• My Aunt Mary, who lived in Hartford for many years, endured family racism, lived clean and sober for over 18 years and made killer lentils with pasta

  • My Aunt Evelyn from the Bronx, who loved the Puerto Rican salsa music of her youth and accepted me for who I was even when I didn't know what that was.

  • My Great Aunt Mary, with her contagious weezy laugh and amazing tomato sauce

  • Helen Zias, a co-worker in NYC who saw NY as a country of its own and generously shared her favorite spots with me

  • Marcia Bush, an artist, teacher and lesbian who affirmed my dreams no matter how wild.

  • My Uncle Rocky, a true overcomer who ultimately subcumed to HIV/AIDS in the early 80's when no one really knew what the disease was and how it would change many of our lives

  • Madeline Ortiz, a lesbian mom who died way too young but died with faith and hope

These folks, most of them rebels, outsiders, overcomers, gave me so much. I dare not forget them, and I celebrate their lives and legacy.

29 of the Healthiest Foods

I've been on so many blogs this week I have no idea where I first found this link, but has a list of the 29 Healthiest Foods on the Planet. They list the foods that give the biggest bang for the buck. For instance this one (perfect for the season),
Squash (Butternut, Pumpkin, Acorn)
The Power: Winter squash has huge amounts of vitamin C and beta-carotene, which may help protect against endometrial cancer. One cup (cooked) has 80 calories, 1 gram of fat and 6 grams of fiber. Cut one in half, scoop out the seeds and bake or microwave until soft, then dust with cinnamon.
See all 29 here.

Tuesday, November 01, 2005

Throwing off America's Mask on Halloween

I feel sick at heart. Last night I experienced Halloween like never before. Having grown up in the countryside and then having lived in NYC, I never witnessed what happens in cities like Hartford/West Hartford where two worlds collide on Halloween.

This year I decided to hang with a friend (another white gay man) in West Hartford to help him hand out the candy. He warned me that from his previous years some adults, people of color, out of costume, come for Halloween handouts. I recently heard something similar about neighborhoods in Detroit. I felt uneasy about these class/race dynamics but figured once the festivities started it will be a good time.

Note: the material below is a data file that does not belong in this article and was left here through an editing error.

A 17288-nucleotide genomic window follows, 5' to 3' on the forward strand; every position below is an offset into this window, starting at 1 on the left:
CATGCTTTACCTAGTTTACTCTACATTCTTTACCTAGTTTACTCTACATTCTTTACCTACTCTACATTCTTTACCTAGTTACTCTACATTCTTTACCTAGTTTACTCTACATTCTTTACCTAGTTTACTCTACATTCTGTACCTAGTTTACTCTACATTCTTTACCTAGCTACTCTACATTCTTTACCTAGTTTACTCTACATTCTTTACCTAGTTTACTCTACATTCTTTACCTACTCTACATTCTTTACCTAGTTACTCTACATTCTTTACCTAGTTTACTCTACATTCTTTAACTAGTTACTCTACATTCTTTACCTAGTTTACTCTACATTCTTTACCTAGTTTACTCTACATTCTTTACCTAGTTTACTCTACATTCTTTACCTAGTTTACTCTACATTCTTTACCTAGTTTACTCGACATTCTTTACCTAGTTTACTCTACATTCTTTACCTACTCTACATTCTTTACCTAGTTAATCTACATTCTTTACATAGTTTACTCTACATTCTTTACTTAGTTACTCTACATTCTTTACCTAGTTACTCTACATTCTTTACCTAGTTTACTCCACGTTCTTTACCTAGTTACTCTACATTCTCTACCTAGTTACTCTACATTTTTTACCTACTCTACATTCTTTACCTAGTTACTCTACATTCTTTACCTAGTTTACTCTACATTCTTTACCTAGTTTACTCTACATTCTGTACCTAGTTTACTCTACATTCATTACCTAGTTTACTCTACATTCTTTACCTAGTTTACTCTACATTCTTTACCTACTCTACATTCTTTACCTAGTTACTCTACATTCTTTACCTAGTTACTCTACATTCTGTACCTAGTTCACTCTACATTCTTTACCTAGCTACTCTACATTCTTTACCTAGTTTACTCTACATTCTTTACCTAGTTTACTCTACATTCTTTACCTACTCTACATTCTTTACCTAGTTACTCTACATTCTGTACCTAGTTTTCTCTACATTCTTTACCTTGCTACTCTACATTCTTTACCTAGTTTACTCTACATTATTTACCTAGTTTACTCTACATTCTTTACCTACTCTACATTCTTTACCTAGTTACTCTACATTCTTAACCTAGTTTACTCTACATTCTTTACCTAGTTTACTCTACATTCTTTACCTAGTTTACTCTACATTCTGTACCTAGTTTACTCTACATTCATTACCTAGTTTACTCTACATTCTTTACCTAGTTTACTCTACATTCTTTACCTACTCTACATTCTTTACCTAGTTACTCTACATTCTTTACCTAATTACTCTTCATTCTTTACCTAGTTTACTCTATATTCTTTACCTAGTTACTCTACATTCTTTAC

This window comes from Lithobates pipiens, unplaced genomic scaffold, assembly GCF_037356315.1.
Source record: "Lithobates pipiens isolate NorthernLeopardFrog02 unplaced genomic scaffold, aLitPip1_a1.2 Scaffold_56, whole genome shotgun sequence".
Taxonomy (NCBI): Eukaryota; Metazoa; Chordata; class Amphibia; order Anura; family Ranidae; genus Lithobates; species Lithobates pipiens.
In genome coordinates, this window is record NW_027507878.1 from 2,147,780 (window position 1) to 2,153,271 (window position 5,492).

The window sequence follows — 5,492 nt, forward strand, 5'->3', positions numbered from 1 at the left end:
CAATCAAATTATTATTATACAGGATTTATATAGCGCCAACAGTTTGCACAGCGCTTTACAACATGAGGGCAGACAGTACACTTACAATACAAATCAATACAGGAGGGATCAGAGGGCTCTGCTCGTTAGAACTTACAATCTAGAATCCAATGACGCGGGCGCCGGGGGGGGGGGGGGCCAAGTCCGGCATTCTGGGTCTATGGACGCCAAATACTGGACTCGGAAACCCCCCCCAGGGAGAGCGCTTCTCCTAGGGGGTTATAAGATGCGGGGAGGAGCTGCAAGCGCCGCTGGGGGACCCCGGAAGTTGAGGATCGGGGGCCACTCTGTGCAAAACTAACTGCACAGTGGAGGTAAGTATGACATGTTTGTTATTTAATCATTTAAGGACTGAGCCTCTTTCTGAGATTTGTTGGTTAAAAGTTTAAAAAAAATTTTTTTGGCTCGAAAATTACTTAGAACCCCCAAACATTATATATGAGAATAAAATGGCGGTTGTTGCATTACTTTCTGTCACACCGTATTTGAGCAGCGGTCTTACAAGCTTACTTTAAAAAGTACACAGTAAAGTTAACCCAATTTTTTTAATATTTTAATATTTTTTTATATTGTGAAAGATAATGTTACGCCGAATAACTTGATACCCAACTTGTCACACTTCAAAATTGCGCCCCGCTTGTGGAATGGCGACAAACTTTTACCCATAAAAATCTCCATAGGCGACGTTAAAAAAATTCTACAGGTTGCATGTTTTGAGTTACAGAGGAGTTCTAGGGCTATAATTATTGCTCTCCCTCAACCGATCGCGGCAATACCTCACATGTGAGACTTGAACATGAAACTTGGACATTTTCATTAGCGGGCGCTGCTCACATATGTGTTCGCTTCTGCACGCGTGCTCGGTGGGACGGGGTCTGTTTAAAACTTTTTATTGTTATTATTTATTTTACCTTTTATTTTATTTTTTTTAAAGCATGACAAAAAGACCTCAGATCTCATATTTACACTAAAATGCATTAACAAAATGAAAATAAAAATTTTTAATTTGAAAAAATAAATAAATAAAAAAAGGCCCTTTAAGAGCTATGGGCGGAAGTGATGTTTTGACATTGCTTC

It was a nightmare--a suburban white nightmare for some and a sickening nightmare for me. I felt sick as people, many in costume but also a good number out of costume, came to the door with plastic grocery bags and open purses.

I felt sick at the feeling of privilege as we handed out our candies. To my surprise, my normally warm and generous friend handed out small amounts of candy and often with a critical comment under his breath when we came back into the living room. Finally, feeling aggrieved by one too many young black and latina mothers with strollers and no costumes, he shut down the shop and lead me to his neighbor's (another white gay man) where we drank champagne and had enough food set out for 25 people. (There were four of us)

At the end of the night I turned to my friend when we returned to his home. I told him how disturbed I felt by the evening and how this Halloween pulled back the curtain for me in such a powerful way to reveal some of the inequity in the US, inequity based on race, power and privilege. (White privileged America saw this revelation on a massive scale with Hurricane Katrina)

And like in a strange suspense/thriller where a character's reality is supplanted with another's, my friend proceeded to expound how there is no inequity in America, we all have the same opportunities.

I disagreed, and explained that as a white man, even though I am talented and passionate about what I do, I have to acknowledge that some of my successes are due in part to the fact that I am white and male—this immediately opens doors for me. He said that it wasn't true; we all have the same opportunities. People just have to try harder. (This is "the truth" that he and I and most white people have learned since infancy)

It was in his response that I heard it--the whispered message I usually never consciously hear, the one woven into the linguistics of teachers and family and movies, the message sewn into the fabric of white mainstream society. The message spoken through a nation that publicly honors a hero like Rosa Parks as it manages to cleanup the social-economic-racial debacle of Katrina. I heard the message that hisses, "Shush, go back to sleep, it is only a nightmare."

As I walked home, I felt like a traitor to my cousins in Hartford who are half Black and my cousins in NY who are half Puerto Rican. I felt sickened by what I saw behind the curtain and even sicker THAT WE HAVE A CURTAIN.

I felt like Peter who denied Jesus to his face. I thought of Teacher Jesus’ words, “Whatever you do to the least of these my brothers and sisters, you do to me.”

I feel sick today and it is not from too much candy. I feel like I want to feel sick for a very long time. I don't want to feel better because that is what the dominant culture always tries to make me do--feel better so that I end up feeling nothing, knowing nothing, doing nothing